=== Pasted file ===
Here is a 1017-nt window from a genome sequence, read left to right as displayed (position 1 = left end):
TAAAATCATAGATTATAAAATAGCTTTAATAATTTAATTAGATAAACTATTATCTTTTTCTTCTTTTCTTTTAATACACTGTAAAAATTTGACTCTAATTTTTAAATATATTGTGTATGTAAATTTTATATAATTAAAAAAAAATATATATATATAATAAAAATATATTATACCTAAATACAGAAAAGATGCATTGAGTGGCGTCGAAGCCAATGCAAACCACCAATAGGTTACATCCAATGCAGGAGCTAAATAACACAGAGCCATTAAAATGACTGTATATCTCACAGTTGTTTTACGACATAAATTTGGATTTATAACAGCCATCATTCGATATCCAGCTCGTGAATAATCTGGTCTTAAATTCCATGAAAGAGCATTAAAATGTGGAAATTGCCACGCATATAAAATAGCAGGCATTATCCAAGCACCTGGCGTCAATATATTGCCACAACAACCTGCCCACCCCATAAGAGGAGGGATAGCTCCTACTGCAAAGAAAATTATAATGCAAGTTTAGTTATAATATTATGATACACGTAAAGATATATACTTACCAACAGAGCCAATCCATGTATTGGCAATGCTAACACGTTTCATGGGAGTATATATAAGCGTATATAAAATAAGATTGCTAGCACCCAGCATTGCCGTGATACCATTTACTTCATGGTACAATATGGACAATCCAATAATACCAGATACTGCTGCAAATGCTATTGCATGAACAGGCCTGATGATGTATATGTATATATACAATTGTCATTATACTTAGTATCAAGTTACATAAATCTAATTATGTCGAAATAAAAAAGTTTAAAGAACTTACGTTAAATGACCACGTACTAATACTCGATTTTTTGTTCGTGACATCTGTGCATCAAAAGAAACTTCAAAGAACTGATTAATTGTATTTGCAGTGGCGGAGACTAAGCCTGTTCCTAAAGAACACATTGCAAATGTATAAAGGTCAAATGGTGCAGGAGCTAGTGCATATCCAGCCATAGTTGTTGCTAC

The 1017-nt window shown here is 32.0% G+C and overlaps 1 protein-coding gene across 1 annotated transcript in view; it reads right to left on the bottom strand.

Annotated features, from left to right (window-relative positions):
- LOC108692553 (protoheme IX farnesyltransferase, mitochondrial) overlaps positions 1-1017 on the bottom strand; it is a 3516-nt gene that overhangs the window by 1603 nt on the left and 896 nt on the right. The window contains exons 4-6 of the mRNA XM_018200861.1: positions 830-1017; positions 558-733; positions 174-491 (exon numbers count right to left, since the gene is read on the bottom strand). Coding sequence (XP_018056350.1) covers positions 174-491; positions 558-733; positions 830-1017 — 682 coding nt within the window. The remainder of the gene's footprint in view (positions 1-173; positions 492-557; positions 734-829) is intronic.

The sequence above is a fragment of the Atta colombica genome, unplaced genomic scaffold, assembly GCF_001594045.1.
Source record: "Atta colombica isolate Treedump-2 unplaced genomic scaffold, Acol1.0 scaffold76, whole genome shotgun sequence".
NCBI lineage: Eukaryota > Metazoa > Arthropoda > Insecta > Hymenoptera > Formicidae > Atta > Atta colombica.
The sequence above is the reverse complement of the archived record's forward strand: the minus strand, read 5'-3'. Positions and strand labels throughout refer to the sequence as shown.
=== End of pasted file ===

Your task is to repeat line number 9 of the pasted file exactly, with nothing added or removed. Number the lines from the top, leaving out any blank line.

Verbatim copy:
The sequence above is the reverse complement of the archived record's forward strand: the minus strand, read 5'-3'. Positions and strand labels throughout refer to the sequence as shown.